At least 24 people have been killed and 67 wounded in Baghdad after a suicide car bombing in a busy market place.
The attack comes just hours after French President Francois Hollande arrived in the country.
A police officer said the suicide bomber attacked drove a pickup truck and attacked a fruit and vegetable market.
So-called Islamic State has claimed responsibility for the attack, just two days after 29 people were killed in three bombings across the city, while on Sunday a suicide bombing killed seven police officers at a military checkpoint south of the Iraqi capital.
The Amaq news agency, which supports so-called Islamic State, reported that the attack had targeted Shi'ites who the terrorist organisation believes are apostates.
During a press conference with President Hollande, Iraqi Prime Minister Haider al-Abadi said the bomber pretended to be a man seeking to hire day laborers; once the laborers gathered around, he detonated the vehicle.
Mr Al-Abadi warned that the "terrorists will further try to hit civilians to make up for the losses," they have suffered on the battlefield.
"We are determined to annihilate terrorism and we are able to shorten its age," he said, calling on security forces and civilians to remain vigilant.
Two bombs exploded at a busy market in Baghdad Saturday, killing at least 21 people and wounding more than 40 others, authorities said.
No one has claimed responsibility for the attacks, but so-called Islamic State regularly targets civilians in the Iraqi capital.
Police said the blasts happened near car spare parts shops - one was a suicide bomber, and the other a planted explosive.
IS has lost much of the northern and western territory in Iraq that it seized in 2014, and is now fighting an Iraqi offensive in Mosul, their last major stronghold in the country.
More than 100 people have been killed in a suicide bomb attack at a petrol station in Iraq, local officials have said.
The attack happened in al-Hilla city, around 60 miles south of Baghdad, at the filling station next door to a restaurant popular with Iranian pilgrims returning from the Arbaeen pilgrimage in the Shi'ite holy city of Kerbala.
The so-called Islamic State militant group has claimed responsibility for the truck bomb attack.
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In the past week so-called Islamic State has executed more than 60 civilians in Mosul for "treason and collaboration".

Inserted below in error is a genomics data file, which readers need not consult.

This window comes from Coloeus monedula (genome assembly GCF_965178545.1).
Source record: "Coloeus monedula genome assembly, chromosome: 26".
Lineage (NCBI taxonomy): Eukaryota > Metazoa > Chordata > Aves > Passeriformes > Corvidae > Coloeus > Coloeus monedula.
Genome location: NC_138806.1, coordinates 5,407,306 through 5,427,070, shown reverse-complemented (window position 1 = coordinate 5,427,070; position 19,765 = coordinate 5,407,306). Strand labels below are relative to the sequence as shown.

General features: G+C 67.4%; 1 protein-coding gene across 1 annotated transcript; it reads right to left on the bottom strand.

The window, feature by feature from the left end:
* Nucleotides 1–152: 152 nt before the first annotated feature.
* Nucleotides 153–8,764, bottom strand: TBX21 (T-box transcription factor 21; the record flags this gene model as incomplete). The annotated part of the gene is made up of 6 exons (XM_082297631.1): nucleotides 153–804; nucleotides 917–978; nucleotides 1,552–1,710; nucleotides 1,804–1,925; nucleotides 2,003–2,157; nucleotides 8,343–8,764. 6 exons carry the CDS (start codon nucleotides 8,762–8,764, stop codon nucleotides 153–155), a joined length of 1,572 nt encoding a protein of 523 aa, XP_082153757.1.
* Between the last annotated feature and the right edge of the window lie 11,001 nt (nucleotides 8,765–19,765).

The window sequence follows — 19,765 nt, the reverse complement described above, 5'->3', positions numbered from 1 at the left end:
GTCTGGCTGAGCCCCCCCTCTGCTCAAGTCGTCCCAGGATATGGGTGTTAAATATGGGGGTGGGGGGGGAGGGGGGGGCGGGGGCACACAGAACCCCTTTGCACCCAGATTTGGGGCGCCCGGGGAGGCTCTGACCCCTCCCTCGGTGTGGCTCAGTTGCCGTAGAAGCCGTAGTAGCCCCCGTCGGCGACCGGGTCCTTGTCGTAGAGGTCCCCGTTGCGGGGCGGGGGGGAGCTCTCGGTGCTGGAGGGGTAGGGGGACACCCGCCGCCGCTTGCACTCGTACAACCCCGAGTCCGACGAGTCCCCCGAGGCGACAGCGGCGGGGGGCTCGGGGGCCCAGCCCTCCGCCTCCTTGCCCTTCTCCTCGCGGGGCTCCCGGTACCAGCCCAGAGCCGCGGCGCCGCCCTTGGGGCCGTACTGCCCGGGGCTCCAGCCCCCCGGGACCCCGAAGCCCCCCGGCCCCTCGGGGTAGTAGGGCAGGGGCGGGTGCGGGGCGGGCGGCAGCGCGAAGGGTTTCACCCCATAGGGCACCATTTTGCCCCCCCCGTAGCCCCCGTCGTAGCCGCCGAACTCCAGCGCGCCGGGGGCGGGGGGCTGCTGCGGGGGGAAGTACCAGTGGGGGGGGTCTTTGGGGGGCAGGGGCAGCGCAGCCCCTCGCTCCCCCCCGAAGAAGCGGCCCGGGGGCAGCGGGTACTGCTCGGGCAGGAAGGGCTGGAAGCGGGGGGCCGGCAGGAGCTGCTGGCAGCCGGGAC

The UN Human Rights Office said that on Tuesday the militants killed 40 people and hung their bodies from electrical poles, while earlier this week another 20 civilians had been shot for leaking information and one man was killed for using a mobile phone.
The UN Human Rights Office added that so-called Islamic State had also deployed "sons of the caliphate" - thought to be teenagers and young boys - wearing explosive belts in the alleys of the old town of Mosul.
They added that abducted women had been "distributed" to fighters and told others they would be used to accompany convoys.
The spokesperson continued that reports of revenge killings on so-called Islamic State fighters in the Iraqi city carried out by civilians and forces under the control of the Iraqi Army, were also emerging.
They added that the militants were also reported to be stockpiling large amounts of ammonia and sulphur and placing them in civilian locations within the city, potentially to be used as chemical weapons.
On November 6, so-called Islamic State announced they had beheaded six of their own fighters for deserting the battlefield at nearby Kokjali.
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Suicide bombers driving ambulances filled with explosives have killed at least 21 people and injured dozens of others in two attacks in Iraqi cities claimed by the so-called Islamic State.
One bomber killed 13 people after he detonated his vehicle at the entrance to the city of Tikrit during the busy morning 'rush hour' on Sunday.
Eight other people were killed in a similar attack targeting Shia pilgrims visiting the al-Askari mosque in the nearby city of Samarra, around 30 miles to the south of Tikrit.
Both attacks were claimed were the Islamic State, according to a report from the terror group's news agency Amaq.
Authorities in both cities declared curfews, fearing possible further attacks.
At least 18 people have been killed after two roadside bombs struck a convoy of families fleeing a town controlled by so-called Islamic State in Iraq.
The blasts targeted a truck carrying people from Hawija, which is around 120 km (75 miles) south of the terror group's stronghold of Mosul.
Seventeen of the dead were from the displaced families, regional police told Reuters.
One policeman in an accompanying patrol car was also killed.